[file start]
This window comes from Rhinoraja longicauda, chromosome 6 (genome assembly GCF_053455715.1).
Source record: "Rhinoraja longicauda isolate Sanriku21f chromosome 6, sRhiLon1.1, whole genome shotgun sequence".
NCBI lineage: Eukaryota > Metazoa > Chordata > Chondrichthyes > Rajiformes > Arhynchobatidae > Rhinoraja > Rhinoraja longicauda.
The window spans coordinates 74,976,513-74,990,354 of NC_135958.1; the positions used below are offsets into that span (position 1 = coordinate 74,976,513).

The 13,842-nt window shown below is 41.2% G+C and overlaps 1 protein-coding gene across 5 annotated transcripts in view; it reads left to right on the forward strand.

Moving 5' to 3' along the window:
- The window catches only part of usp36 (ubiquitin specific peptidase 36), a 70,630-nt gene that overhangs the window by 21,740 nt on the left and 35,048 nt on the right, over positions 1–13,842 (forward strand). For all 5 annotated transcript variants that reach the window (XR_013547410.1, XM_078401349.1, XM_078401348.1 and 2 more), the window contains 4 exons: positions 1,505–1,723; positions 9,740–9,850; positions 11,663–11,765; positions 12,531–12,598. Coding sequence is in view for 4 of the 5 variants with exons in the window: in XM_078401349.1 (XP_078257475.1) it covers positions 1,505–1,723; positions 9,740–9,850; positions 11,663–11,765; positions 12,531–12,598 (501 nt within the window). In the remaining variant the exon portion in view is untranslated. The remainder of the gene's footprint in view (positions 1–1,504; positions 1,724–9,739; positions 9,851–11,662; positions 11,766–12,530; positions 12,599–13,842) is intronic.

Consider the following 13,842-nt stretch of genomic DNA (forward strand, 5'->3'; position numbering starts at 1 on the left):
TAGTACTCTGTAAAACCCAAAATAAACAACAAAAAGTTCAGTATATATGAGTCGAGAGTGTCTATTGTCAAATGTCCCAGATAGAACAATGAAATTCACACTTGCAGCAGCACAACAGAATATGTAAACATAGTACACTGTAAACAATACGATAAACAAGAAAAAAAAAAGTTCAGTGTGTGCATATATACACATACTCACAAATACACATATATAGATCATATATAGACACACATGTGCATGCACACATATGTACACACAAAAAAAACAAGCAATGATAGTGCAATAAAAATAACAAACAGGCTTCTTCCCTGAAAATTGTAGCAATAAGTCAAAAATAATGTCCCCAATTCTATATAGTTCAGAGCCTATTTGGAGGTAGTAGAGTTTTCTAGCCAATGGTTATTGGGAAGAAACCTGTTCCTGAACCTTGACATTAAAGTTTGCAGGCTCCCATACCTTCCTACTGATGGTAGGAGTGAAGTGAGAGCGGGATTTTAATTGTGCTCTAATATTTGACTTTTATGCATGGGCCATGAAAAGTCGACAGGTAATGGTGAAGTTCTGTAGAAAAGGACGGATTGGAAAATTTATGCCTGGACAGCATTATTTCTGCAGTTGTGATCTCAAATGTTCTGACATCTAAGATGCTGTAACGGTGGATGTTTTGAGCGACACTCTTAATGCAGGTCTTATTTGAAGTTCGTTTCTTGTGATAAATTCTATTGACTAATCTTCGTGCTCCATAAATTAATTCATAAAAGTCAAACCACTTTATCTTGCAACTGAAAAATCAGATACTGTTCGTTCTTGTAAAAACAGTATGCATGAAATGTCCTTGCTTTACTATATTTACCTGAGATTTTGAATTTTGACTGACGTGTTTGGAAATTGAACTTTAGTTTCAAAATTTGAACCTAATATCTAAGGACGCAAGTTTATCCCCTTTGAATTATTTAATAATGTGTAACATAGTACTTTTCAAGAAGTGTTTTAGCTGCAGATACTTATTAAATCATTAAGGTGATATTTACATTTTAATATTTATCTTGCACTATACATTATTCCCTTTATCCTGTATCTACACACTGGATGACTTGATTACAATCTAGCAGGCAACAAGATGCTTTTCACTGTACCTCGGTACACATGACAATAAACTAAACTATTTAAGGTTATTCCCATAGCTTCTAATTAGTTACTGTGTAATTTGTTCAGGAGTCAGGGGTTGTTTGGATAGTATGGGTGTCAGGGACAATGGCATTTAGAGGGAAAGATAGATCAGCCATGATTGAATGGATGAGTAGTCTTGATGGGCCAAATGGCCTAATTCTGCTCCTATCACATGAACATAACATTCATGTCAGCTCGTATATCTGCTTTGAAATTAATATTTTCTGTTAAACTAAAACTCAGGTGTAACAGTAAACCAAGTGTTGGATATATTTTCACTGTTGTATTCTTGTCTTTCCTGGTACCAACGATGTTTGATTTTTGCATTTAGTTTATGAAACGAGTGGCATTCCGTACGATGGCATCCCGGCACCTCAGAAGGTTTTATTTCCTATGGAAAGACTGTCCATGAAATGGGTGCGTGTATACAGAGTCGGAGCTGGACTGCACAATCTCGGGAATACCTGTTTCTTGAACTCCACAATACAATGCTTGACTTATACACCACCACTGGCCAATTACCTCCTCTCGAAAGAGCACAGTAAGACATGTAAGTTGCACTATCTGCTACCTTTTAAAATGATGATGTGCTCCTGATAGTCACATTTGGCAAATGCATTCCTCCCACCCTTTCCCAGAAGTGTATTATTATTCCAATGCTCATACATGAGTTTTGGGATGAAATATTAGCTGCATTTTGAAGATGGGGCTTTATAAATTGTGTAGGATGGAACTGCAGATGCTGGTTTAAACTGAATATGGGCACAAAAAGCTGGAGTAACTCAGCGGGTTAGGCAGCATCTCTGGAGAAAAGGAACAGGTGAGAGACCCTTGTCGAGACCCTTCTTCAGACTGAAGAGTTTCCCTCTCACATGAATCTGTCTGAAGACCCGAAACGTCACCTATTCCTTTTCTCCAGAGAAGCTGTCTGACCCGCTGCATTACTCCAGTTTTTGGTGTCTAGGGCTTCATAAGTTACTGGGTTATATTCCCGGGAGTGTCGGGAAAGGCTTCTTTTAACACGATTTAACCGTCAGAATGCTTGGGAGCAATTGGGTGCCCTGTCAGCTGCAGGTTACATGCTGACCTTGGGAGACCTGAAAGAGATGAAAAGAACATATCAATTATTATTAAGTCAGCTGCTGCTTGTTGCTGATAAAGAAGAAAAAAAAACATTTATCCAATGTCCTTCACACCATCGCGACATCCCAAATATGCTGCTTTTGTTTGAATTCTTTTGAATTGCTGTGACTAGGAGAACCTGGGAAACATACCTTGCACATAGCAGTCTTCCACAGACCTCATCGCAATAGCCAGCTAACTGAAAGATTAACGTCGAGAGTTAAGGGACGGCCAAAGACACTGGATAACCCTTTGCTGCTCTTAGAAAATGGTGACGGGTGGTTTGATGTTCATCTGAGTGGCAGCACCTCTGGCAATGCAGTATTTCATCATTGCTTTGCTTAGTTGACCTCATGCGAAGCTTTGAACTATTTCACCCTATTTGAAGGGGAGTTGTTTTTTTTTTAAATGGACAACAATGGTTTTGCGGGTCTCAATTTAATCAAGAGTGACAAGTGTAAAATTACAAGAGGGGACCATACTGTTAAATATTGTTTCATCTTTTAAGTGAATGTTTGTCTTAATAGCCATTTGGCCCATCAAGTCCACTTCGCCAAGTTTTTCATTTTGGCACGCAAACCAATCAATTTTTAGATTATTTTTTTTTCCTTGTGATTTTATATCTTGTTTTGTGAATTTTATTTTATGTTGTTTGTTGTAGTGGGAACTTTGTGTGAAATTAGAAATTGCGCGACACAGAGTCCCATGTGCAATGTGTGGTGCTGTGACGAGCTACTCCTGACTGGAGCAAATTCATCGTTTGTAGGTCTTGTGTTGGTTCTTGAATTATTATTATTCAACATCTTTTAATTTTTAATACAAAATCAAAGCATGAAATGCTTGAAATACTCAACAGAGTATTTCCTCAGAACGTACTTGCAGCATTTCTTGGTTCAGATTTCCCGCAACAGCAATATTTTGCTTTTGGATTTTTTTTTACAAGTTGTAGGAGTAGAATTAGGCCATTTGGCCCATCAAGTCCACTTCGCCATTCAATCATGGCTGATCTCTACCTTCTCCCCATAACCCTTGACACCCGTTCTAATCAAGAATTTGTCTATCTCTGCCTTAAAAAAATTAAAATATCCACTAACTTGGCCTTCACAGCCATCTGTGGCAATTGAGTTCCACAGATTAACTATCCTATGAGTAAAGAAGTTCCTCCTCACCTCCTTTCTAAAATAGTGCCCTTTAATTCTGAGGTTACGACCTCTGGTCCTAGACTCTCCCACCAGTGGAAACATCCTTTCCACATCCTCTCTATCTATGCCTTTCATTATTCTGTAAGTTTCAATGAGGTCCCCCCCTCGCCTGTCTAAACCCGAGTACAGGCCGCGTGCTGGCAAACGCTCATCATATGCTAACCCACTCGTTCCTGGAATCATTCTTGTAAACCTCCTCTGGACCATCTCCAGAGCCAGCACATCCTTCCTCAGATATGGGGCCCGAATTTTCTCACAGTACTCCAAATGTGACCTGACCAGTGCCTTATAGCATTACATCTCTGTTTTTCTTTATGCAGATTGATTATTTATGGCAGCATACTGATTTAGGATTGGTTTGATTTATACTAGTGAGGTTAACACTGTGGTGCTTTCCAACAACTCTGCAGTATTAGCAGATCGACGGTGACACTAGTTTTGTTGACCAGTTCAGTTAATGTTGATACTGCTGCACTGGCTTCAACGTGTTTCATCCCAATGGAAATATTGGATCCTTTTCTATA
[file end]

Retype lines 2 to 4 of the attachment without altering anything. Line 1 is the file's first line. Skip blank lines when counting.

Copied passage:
Source record: "Rhinoraja longicauda isolate Sanriku21f chromosome 6, sRhiLon1.1, whole genome shotgun sequence".
NCBI lineage: Eukaryota > Metazoa > Chordata > Chondrichthyes > Rajiformes > Arhynchobatidae > Rhinoraja > Rhinoraja longicauda.
The window spans coordinates 74,976,513-74,990,354 of NC_135958.1; the positions used below are offsets into that span (position 1 = coordinate 74,976,513).